The redditors saw that large hedge funds were shorting a huge amount of GameStop stock and rallied their troops to “short squeeze” the stock.
As the impact that redditors were having on these massive hedge funds became increasingly obvious, the reasoning behind GameStop’s momentum changed entirely. Initially, it seems redditors were genuinely enthusiastic about GameStop’s potential, especially since the company evoked a nostalgic sense in the mostly young, mostly male day traders that populated the subreddit. However, as GameStop’s meteoric rise became a national story, many bought in to support what was billed as a common man’s fight against Wall Street and hedge funds.
But, in order to keep screwing over these hedge funds, the redditors needed two key trends to continue.
First, enthusiasm over GameStop stock had to keep growing in order for the stock price to keep going up, meaning people had to keep buying GameStop stock even when it was already at a price that experts believed to be unsustainable. And while it looked like this might actually happen for a short period in January, GameStop stock came crashing down by the end of the month, falling from $483 per share to $60 per share after the first week of February. One major blow to the continued growth of GameStop was the internal turmoil of one of the major stock trading apps: Robinhood. A significant portion of the GameStop buyers were using Robinhood to drive stock prices up, but investment had accelerated so rapidly that Robinhood simply did not have enough money to keep up, prompting the company to restrict trades on GameStop and other stocks.
Second, those that had bought GameStop at lower prices had to refuse to sell their stock for the squeeze to work, even despite the enormous profits that some stood to make from buying the stock low and selling it high.
While it is true that some hedge funds lost enormous sums of money, it is equally true that many among the ranks of the small-time investors lost devastating fractions of their personal wealth.
This is where the ghosts of Occupy’s past came back to haunt those now entrenched in the GameStop saga. The movement’s leaderless nature practically guaranteed that stockholders would not act in unison to bleed out hedge funds, as seemed to be the goal of many late investors. Instead, many of the early investors cashed out, plummeting the stock’s value and destroying the often inexperienced small-time investors.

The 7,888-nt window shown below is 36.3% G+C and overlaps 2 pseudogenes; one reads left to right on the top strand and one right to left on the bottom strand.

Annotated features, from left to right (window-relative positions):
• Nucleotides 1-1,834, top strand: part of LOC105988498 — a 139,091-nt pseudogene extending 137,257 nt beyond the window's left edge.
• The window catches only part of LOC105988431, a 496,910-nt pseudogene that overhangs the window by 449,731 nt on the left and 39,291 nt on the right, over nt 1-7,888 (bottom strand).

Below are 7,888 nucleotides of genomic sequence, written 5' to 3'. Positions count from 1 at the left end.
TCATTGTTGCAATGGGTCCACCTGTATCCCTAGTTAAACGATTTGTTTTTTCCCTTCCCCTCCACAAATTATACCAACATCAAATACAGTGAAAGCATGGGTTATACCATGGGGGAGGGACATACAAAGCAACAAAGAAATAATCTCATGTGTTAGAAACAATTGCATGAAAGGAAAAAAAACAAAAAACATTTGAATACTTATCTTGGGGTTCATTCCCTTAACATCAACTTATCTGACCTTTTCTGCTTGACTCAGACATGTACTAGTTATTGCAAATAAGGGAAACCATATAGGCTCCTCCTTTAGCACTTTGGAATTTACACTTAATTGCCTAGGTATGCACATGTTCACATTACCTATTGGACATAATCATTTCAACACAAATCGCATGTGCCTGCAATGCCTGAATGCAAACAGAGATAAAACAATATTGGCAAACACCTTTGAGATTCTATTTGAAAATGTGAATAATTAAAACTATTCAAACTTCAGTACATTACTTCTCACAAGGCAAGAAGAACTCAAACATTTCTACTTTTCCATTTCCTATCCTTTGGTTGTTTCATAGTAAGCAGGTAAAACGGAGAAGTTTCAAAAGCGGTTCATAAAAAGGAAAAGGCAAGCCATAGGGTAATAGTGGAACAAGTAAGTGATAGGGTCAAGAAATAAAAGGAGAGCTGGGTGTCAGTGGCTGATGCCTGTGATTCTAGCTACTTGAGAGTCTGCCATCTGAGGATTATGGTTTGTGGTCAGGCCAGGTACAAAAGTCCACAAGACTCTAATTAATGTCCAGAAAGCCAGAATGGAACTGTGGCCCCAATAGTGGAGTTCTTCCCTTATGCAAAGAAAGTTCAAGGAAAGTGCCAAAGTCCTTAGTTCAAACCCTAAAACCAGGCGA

While it is true that some hedge funds lost enormous sums of money, it is equally true that many among the ranks of the small-time investors lost devastating fractions of their personal wealth. Caught up in the social media fueled mania, people used their rent money to buy GameStop stock in some instances, making the losses suffered among smaller investors all the more painful.
It’s not even entirely true that the common man was the biggest beneficiary of this entire debacle. Though the most fortunate among the redditors made millions, the real winner was the asset manager BlackRock. BlackRock had the largest shares of GameStop stock and has made billions in the past few weeks.
The reality is that taking down hedge funds by day trading is a lot like trying to take down a casino by gambling big: The house always wins. It has been proven time and time again that day traders lose money to bigger financial institutions that have more capital, resources and information.
If those who invested in GameStop truly want a lasting fight against the ultra-wealthy, they will find it nearly impossible to do so through the New York Stock Exchange and NASDAQ. Instead, their sentiments will have to prove powerful enough to influence those on Capitol Hill, a legacy that Wall Street’s 2011 occupants proudly claim. The question is whether Washington, D.C., will view GameStop as the new Occupy or simply a passing moment of Reddit rebellion.
Contact Lucas Yen at <ahref=”malito:firstname.lastname@example.org”>email@example.com.</ahref=”malito:firstname.lastname@example.org”>